Wednesday, May 13, 2009

Is feminism dead?

Yes, says Susannah Breslin in one of the first posts on the new "women's" blog, XX Factor:

[I]sn't it intellectually reductive and culturally retarded to imply that the only site for women worth doing is one that follows an abstract set of political rules upon which no one can agree? ... I want to be more than a victim of the patriarchy, go farther than the feminist movement ever did, spend less time reading about women who are wondering if their supposed sisters are doing "the right thing" in terms of antiquated political concepts, and get the hell on with doing it already.
I'm inclined to agree -- if we're assuming that North America and Europe are the only continents in the world.

If other places in the world are also in the picture, I do think feminism can be useful, but it needs to be directed outside the country Breslin and I happen to live in.

As I've said,
I basically agree with most feminists' goals, but I think they too often exemplify William Hazlitt's aphorism, "It is essential for the triumph of reform that it shall never succeed."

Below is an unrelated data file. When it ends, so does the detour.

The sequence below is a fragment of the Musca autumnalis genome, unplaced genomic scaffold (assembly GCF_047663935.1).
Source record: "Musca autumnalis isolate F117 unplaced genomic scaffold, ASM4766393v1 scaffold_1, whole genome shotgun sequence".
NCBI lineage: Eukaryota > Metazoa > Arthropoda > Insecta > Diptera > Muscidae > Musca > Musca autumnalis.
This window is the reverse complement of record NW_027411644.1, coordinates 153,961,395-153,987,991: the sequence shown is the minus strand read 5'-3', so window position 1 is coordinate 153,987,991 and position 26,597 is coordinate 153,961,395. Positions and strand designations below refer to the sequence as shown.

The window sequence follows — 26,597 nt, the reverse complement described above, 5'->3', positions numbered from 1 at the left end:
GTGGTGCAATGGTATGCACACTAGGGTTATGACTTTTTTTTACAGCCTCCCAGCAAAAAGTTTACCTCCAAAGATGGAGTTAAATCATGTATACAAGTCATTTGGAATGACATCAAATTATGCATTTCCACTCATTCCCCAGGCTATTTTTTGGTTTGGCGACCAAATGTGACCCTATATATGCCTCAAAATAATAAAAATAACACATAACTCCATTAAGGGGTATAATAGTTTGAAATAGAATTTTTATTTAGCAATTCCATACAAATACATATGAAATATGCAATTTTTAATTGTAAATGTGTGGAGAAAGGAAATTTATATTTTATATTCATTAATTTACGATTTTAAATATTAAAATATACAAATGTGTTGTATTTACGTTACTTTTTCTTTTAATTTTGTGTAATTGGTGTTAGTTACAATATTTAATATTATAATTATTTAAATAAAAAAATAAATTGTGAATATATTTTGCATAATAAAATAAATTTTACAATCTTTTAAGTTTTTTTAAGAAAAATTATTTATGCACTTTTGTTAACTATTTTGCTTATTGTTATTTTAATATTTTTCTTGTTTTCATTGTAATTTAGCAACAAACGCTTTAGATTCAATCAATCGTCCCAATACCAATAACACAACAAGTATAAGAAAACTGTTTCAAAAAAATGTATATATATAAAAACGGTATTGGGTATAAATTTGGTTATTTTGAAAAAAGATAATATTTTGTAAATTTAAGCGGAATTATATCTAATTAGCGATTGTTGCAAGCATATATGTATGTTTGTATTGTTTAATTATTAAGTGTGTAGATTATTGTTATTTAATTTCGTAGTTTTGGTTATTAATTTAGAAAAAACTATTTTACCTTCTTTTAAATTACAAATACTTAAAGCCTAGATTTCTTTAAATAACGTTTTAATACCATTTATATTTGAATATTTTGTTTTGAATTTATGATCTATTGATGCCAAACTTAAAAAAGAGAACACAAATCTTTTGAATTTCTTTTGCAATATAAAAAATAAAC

I'm hard-pressed to think of a domestic political issue in the United States that requires feminism now, in 2009.

A gap in men and women's pay would be a very important issue, but I'm not convinced there is a real gap.

Abortion and domestic violence are important issues that profoundly affect women, but even with those issue, isn't it more productive to have a non-gendered debate? Upper-echelon Democrats have evidently realized that passionately feminist rhetoric on abortion ("Keep your laws off my body!") is self-defeating. This is a democracy -- you have to appeal to people with different values than yours if you want your side to win.

As for domestic violence and rape, I think most people understand what's so bad about them by now without needing lessons in feminist theory.

Am I missing something?

There's a theme today!

RELATED: Penelope Trunk says: "Take Your Child to Work Day should be cancelled."


Jason (the commenter) said...

Twenty years after the fact, someone on the left notices.